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LEAD SUPERVISOR:  Prof Geoff Higgins, Department of Oncology

Co-supervisor: Prof Tim Humphrey, Department of Oncology

Commercial partner: Artios Pharma Ltd, Cambridge

 

The tumour microenvironment can impact the efficacy of cancer treatment. One of the best-known examples is tumour hypoxia, which is known to greatly diminish the effectiveness of radiotherapy. We have recently shown that by modulating the way tumour cells consume oxygen, we can reduce tumour hypoxia and improve radiotherapy efficacy.

Another way to improve radiotherapy efficacy is by increasing the intrinsic radiation sensitivity of tumour cells. DNA damage response (DDR) inhibitors are promising novel molecular agents that can inhibit the cancer cell’s ability to repair the DNA damage inflicted by radio- and chemotherapy, enhancing therapeutic efficacy. They can also be effective as single agents in selected patient populations with tumours carrying lesions in DNA repair genes that display “synthetic lethality” with the DDR inhibitors. Our group was one of the first to identify DNA Polymerase theta (Polq) as an anti-cancer target. Polq is a specialised DNA repair enzyme with low expression in most normal tissues but frequently overexpressed in many cancer types, thus representing an ideal target to specifically increase tumour sensitivity to radiotherapy or other treatment modalities. For this project, we have unique access to potent and first-in-class Polq inhibitors developed by the commercial partner, Artios Pharma. These inhibitors have been shown to cause synthetic lethality in susceptible tumour cells and mediate tumour specific radiosensitisation.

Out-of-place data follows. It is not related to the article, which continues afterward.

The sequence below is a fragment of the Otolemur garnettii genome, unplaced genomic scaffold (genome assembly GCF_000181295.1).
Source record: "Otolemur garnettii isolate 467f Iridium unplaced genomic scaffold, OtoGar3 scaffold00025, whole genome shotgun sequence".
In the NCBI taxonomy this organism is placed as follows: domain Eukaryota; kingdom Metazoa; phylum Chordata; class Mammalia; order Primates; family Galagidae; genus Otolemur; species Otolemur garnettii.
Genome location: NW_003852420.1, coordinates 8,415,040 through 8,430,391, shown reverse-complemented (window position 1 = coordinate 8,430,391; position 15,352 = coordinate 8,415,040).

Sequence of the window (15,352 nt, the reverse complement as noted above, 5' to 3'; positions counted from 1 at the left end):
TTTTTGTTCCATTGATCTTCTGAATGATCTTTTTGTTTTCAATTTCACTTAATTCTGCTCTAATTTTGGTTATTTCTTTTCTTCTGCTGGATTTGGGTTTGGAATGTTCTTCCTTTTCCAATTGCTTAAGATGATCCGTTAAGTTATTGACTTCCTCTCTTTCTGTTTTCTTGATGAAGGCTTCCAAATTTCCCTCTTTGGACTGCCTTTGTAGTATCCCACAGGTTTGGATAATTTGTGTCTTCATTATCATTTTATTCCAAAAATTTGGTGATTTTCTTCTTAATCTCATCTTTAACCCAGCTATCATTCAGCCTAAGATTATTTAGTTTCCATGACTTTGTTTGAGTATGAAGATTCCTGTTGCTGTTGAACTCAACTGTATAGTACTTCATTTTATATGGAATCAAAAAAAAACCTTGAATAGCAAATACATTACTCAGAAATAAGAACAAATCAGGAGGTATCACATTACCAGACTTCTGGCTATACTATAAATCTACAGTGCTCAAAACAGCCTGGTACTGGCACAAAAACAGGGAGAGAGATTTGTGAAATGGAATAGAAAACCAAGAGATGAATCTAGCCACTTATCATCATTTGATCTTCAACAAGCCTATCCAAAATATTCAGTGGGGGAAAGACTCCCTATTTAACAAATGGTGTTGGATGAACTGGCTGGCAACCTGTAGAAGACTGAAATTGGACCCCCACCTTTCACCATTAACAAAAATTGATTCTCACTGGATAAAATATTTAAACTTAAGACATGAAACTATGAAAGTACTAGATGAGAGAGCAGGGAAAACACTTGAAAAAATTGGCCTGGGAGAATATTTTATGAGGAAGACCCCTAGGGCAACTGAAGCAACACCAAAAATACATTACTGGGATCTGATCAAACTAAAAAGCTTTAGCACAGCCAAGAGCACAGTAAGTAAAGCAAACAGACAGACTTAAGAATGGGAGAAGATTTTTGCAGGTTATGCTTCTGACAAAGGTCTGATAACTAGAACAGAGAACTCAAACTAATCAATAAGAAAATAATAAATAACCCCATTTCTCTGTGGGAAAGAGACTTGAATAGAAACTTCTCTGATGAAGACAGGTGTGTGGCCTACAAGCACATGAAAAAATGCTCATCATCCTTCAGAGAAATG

Recent evidence has shown that tumour metabolism can affect the way tumour cells repair DNA damage. It is therefore likely that efficacy of DDR inhibitors is also affected by metabolic and environmental factors within the tumour. The aim of this project is to investigate how environmental conditions such as hypoxia and metabolic pathways (e.g. glycolysis versus oxidative phosphorylation) affect sensitivity to Polq inhibitors and other DDR inhibitors and explore the mechanism behind any alterations in sensitivity. This will be investigated in 2D and 3D tumour models with the potential to extend this to in vivo models.

This collaboration will synergise our group’s expertise in the tumour microenvironment with the DDR expertise of our commercial partner. Artios Pharma is a leading independent DNA Damage Response company, whose portfolio include Polq, ATR and DNA nuclease inhibitors. They will provide proprietary DDR inhibitors, which the student will test in different microenvironmental conditions. This will include hypoxia chamber experiments, which cannot easily be done at Artios. During the stay at Artios, the student will perform techniques that are not available at the University, including molecular DNA repair assays and high content microscopy linked to DNA repair monitoring in different metabolic conditions. Together the results obtained at Oxford and Artios will provide new insight in DDR inhibitor efficacy and the tumour microenvironment and it is hoped that this will help the design of upcoming clinical trials and guide future patient stratification.

 

Apply using course: DPhil in Oncology

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